Tragedy & India’s Chance to Shine in 2015
For many years India, only one of two nations on the face of the planet with over one billion people, has punched woefully below its weight in world affairs. Just as with the Mayweather-Pacquiao “fight of the century” taking place later today, it is actions and not words that matter in this quest for respect. India has long held that it wants to be taken more seriously, with demands for support from other countries to join the UN Security Council as a permanent member. Well, India in 2015 has gotten back to back opportunities to prove itself to the world thanks to two unfortunate tragedies: the collapse of Yemen, and the massive Himalayan earthquake.
When Yemen descended into chaos in recent weeks, several thousand U.S. citizens suddenly found themselves stranded in a bloody war zone, fast becoming a nest of terrorists and rebels that sounds entirely unpleasant for an aid worker, journalist, or backpacker from the States. Even worse, U.S. troops had been gone and the American Embassy had been shuttered for months at that point. With no presence to speak of, and with assessments by the Pentagon that evacuation operations for its own citizens would be too dangerous, America turned to the Indian Navy with an exceedingly rare cry for help. India, which had many thousands of its own citizens to evacuate, came through in spades with dramatic rescues of Indians, Americans, and many other foreign nationals in highly dangerous waters infused with war and piracy. This is the stuff worthy of Hollywood- or Bollywood – thrillers, and the mission was accomplished professionally with a minimum of discussion and red tape. I cannot think of another time in the last 50 years when India’s military came to the aid of the United States in an hour of need, in a place where even US special forces were not given approval to deploy.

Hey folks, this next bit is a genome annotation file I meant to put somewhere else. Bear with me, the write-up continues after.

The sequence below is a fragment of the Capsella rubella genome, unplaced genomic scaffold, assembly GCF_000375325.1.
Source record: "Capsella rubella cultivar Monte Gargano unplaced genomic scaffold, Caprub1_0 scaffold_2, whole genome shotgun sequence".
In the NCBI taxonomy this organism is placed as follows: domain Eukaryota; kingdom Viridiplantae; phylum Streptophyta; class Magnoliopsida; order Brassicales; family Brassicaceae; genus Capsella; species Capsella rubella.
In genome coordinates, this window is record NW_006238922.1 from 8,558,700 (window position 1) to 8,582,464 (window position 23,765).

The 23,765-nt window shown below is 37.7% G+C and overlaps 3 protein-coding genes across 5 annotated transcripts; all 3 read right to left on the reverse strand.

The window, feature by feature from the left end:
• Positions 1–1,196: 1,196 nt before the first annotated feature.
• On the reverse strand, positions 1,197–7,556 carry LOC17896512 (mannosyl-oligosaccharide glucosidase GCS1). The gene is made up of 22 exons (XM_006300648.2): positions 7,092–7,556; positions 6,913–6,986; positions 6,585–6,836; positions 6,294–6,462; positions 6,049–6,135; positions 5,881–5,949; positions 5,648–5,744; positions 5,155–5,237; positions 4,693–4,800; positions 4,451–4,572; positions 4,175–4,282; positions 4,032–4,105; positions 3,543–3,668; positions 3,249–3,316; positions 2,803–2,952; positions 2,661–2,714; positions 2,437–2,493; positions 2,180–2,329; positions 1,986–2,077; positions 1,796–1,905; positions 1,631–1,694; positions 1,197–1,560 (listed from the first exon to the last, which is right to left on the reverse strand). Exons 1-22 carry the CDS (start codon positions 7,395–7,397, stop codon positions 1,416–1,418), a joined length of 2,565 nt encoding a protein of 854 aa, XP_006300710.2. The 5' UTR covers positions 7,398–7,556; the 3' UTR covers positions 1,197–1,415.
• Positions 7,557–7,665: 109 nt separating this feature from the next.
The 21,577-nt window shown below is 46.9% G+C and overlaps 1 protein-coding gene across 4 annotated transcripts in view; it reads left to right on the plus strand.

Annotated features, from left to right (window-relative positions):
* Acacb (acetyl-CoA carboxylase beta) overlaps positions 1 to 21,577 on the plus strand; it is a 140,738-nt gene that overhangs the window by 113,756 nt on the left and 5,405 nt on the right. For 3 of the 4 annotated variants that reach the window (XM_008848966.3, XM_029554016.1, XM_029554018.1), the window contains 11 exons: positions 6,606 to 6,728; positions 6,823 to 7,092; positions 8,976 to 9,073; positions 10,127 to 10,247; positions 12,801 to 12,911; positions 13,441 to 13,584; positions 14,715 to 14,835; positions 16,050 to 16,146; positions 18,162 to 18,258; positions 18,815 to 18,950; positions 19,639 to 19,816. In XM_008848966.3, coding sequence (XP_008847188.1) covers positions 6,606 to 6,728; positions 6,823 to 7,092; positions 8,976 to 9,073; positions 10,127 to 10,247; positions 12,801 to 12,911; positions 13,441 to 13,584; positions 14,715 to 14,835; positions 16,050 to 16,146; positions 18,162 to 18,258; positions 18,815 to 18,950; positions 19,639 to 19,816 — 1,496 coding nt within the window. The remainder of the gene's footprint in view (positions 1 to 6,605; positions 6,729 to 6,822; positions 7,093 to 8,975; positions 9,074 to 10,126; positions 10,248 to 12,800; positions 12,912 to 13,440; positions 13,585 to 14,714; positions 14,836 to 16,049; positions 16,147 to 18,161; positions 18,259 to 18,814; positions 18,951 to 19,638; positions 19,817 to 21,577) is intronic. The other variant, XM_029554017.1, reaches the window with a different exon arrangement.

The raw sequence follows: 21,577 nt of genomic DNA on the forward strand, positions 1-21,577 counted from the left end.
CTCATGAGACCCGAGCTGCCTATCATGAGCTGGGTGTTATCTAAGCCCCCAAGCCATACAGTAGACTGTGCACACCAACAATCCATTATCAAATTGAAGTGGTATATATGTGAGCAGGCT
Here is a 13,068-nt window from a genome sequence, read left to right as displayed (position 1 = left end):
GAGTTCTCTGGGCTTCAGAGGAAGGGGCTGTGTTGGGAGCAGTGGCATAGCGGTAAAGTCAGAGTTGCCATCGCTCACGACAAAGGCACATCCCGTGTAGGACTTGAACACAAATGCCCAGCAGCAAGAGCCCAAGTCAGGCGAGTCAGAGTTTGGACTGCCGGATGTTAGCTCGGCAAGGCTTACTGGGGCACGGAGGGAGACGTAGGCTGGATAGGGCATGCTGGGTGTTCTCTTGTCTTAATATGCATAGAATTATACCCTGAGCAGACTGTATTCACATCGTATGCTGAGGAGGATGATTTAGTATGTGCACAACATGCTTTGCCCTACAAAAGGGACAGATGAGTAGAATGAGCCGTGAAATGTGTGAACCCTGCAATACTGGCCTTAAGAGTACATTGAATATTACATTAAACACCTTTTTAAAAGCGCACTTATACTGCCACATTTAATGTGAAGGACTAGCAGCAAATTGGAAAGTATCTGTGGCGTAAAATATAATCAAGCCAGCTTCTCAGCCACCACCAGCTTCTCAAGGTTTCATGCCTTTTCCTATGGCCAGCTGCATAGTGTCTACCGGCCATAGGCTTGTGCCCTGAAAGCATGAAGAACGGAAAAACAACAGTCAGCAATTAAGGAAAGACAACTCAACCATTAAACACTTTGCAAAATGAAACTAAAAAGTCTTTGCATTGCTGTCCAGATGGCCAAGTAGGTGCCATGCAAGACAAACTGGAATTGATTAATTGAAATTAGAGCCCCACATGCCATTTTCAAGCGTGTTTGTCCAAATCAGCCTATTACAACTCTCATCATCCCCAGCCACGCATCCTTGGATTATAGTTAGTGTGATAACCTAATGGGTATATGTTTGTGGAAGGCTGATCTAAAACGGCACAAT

American praise was effusive, and rightly so.
“India has demonstrated its global leadership in recent weeks, first in Yemen and now in Nepal. We are grateful; we are impressed; we are inspired. And because our cooperation is expanding, India is using C-17s and C-130s on the front lines of its response,” US Ambassador to India Richard Verma said on April 28th.
Nepal has presented a wholly different can of worms. While Yemen was a clearly defined classic extraction operation over a relatively short period of time, Nepal represents a long-term commitment of time and resources in a wide variety of operations including security, search and rescue, medical services, food, clothing, shelter, family reintegration, etc. India was widely seen as the first foreign power to arrive in force to the Nepal earthquake scenes. While it is early days yet, and India’s capacities in emergency management aren’t fully mature yet, the early signs are entirely positive. India has the opportunity to emerge as the leader of an international coalition including China, the United States, England, France, Russia, and the UN. This is appropriate as Nepal is in India’s backyard.
It is the projection of force and humanitarian capability that will earn India respect, not demands to join certain clubs or status. Narendra Modi and his government deserve praise for recognizing that they have been called to action, not at a time and place of their choosing, and responded well. If this continues in the coming months and years, in response to events we cannot predict, India will have earned the right to call itself a global player. The Indian Ocean will continue to be a sea of drama and intrigue in the years to come, and the United States and other nations will probably again come to rely on India’s force projection in that area- and perhaps the ocean will live up to its name.
All Indians can be proud and point to April 2015, as the time when this process might have started.
Mahanth S. Joishy is Editor of usindiamonitor
Posted on May 2, 2015, in Politics/Diplomacy, Security and tagged Indian Army, Indian Navy, Indian-American, Indo-US, Nepal earthquake, Operation Raahat, US-India, US-India Relations, Yemen evacuation. Bookmark the permalink. 3 Comments.